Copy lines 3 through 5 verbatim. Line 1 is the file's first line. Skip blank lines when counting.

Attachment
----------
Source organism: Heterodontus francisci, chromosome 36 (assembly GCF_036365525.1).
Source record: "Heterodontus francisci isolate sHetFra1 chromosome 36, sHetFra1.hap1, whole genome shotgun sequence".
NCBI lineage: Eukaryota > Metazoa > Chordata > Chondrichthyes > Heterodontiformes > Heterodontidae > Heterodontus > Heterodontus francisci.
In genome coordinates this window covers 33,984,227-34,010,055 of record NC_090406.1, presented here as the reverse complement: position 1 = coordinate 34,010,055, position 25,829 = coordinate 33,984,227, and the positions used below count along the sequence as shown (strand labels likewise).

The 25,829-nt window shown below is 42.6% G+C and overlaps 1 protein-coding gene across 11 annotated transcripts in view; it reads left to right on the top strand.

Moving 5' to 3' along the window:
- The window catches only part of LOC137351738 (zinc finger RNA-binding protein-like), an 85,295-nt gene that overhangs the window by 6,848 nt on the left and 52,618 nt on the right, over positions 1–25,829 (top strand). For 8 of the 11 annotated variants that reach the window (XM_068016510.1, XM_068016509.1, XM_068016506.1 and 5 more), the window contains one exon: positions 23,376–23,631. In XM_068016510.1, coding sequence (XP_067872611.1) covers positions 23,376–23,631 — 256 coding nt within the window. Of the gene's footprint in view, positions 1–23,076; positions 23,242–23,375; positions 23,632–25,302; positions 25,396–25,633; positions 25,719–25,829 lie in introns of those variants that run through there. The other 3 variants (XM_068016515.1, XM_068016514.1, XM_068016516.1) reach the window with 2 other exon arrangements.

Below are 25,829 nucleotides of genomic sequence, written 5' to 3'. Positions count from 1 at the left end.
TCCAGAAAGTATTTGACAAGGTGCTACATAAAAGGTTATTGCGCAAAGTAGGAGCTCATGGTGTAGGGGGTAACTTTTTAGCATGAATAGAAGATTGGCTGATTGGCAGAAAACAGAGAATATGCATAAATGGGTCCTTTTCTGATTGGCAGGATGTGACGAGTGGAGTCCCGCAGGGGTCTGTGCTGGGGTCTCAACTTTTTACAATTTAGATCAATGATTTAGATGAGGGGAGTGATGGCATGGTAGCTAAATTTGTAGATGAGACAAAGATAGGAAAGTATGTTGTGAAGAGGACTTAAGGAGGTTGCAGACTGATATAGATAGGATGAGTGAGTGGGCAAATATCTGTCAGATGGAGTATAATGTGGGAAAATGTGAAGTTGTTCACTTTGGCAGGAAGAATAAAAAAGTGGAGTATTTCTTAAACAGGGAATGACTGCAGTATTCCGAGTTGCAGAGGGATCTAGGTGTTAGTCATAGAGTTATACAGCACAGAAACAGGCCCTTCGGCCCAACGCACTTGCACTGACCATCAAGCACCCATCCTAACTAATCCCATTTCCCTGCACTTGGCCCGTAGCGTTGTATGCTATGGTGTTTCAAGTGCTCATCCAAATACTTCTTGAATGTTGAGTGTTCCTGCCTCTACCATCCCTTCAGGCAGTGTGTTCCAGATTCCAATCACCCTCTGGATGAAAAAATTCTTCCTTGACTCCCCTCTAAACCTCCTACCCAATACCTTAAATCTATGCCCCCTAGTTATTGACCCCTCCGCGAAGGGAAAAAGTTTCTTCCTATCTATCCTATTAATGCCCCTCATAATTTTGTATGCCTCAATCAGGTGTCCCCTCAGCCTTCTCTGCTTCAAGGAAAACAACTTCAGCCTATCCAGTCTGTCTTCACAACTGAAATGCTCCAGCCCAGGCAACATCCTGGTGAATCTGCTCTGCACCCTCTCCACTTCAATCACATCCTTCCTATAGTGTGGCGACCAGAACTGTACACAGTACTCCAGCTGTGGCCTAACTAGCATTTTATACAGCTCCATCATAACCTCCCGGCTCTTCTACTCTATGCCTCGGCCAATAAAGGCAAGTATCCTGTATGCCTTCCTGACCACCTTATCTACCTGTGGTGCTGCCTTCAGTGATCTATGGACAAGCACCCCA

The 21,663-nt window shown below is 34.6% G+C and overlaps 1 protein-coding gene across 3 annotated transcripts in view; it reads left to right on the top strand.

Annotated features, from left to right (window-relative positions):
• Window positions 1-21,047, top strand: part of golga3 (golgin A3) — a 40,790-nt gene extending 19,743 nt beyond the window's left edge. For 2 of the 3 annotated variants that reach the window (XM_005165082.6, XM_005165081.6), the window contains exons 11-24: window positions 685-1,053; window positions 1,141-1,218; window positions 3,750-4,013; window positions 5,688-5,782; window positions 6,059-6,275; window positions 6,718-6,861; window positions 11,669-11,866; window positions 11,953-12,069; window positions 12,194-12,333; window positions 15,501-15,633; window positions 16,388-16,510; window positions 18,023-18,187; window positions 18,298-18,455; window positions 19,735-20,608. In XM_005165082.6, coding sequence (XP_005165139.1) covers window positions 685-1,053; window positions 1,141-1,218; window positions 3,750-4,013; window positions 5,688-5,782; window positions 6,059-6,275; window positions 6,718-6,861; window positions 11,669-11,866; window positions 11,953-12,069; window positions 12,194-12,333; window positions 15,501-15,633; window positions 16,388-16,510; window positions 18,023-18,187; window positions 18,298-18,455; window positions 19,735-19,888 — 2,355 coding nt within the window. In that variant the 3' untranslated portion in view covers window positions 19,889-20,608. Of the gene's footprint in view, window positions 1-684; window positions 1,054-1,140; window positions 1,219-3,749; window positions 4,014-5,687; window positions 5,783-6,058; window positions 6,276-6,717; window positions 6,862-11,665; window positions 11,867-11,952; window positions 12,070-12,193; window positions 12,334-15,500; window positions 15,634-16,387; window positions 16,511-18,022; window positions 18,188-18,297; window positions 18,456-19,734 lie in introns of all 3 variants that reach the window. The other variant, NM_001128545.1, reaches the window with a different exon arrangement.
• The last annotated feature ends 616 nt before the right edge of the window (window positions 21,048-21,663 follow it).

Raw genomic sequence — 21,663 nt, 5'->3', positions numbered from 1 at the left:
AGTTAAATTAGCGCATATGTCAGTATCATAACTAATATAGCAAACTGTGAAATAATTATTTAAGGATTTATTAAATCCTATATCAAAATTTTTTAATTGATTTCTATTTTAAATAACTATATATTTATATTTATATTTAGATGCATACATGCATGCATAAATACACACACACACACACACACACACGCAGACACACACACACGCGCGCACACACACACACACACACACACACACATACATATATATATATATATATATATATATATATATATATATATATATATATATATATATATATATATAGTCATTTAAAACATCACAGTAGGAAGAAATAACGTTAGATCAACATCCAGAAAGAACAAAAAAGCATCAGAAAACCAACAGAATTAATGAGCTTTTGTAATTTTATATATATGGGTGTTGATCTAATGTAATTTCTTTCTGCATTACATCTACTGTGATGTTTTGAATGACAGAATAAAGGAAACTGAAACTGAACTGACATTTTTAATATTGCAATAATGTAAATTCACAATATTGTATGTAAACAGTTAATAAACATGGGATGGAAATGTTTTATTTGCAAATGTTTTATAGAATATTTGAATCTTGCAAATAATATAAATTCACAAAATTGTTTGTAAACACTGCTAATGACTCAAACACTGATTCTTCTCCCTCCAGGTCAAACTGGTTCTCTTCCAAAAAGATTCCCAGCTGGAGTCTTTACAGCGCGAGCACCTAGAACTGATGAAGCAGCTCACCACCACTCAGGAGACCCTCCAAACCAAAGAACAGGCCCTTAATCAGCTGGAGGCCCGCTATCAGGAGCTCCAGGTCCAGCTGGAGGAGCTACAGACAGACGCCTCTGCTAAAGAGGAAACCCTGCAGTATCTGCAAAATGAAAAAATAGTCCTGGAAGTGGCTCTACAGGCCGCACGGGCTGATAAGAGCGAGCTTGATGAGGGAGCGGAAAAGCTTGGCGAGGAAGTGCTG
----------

NCBI lineage: Eukaryota > Metazoa > Chordata > Chondrichthyes > Heterodontiformes > Heterodontidae > Heterodontus > Heterodontus francisci.
In genome coordinates this window covers 33,984,227-34,010,055 of record NC_090406.1, presented here as the reverse complement: position 1 = coordinate 34,010,055, position 25,829 = coordinate 33,984,227, and the positions used below count along the sequence as shown (strand labels likewise).

The 25,829-nt window shown below is 42.6% G+C and overlaps 1 protein-coding gene across 11 annotated transcripts in view; it reads left to right on the top strand.